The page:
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Merriam-Webster says about another the following:

being one more in addition to one or more of the same kind
http://www.merriam-webster.com/dictionary/another

However, I come across such sentences as: “I am giving another three books away”, “give me another 2 flowers”. I think it’s fine to say “give me another twenty minutes” as it is a period of time, but I wonder about “another two books/flowers”. Is it grammatically correct? Another thing which seems to be suspicious is that I can’t find such examples in dictionaries.

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I'd use another to mean one more and would say Give me three more, please, not another 3. –  user21497 Oct 22 '12 at 23:30
    
Yes, all your example sentences are perfectly fine — in the right contexts. –  tchrist Oct 22 '12 at 23:43
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I think this is a fascinating question (well, I answered, so I would, wouldn't I?). There does seem to be a bias against another + plural, but I'm not sure the "exemption" is just time-spans. I know "I'll take another dozen roses, please" is cheating a bit, but I think another + round number is also "more acceptable" to me. –  FumbleFingers Oct 23 '12 at 0:57
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@Chris: Maybe you see no "restriction" on usage, but that doesn't alter the fact that then another two loses out to then two more, even though then another one is now more common than then one more. Usage does differ according to "plurality", it seems to me. By your logic, then another one should be less common, since you're claiming "one" there is redundant (i.e. - I'd miss lots of instances, because they'd just be "then another"). –  FumbleFingers Oct 23 '12 at 2:59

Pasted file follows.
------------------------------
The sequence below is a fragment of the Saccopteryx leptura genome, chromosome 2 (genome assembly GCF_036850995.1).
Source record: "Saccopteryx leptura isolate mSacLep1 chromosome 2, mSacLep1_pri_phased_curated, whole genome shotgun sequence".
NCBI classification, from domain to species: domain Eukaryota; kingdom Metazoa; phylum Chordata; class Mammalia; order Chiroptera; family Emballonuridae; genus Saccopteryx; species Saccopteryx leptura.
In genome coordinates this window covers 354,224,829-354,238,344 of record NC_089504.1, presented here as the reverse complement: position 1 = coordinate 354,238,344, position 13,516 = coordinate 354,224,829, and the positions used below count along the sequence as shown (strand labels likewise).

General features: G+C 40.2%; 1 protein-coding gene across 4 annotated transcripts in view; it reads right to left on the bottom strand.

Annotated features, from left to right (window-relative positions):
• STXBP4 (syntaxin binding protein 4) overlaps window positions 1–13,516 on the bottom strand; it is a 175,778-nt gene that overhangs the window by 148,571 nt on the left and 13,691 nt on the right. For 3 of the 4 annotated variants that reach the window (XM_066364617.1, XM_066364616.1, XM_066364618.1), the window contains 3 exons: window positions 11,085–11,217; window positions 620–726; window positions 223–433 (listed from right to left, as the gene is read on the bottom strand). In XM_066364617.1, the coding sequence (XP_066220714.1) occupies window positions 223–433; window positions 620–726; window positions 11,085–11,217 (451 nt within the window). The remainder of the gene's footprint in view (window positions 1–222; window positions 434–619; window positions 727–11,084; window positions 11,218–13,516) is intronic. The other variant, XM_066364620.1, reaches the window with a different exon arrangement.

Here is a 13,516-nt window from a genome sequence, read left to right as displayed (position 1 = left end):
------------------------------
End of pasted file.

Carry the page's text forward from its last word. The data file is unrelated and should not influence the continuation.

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@Chris: I'm not "introducing" subtleties - all I've done is find usage stats to back up OP's suggestion that timespans occur relatively more often (and by implication, are more "acceptable") than other another + plural usages (which do indeed seem to be avoided by many). Your idea that "flow issues" are a significant factor in this usage bias just seems unlikely to me. –  FumbleFingers Oct 23 '12 at 12:13

3 Answers 3

It is perfectly acceptable in any but the most formal contexts. It probably would not be used in legal or diplomatic texts, which must avoid any possible ambiguity, however far-fetched; but it's fine in anything less restricted than that. Here, for instance, is a footnote from an impeccably academic text, Jon B. Sherman, The Magician in Medieval German Literature, University of Illinois at Urbana-Champaign, 2008:

Thorndike eventually continued his work, adding another three books that investigated the post medieval period up to the seventeenth century.

And it's not a modern vulgarism, either. Here's an extract from William Burt Harlow, An Introduction to Early English Literature, 1884, p.132: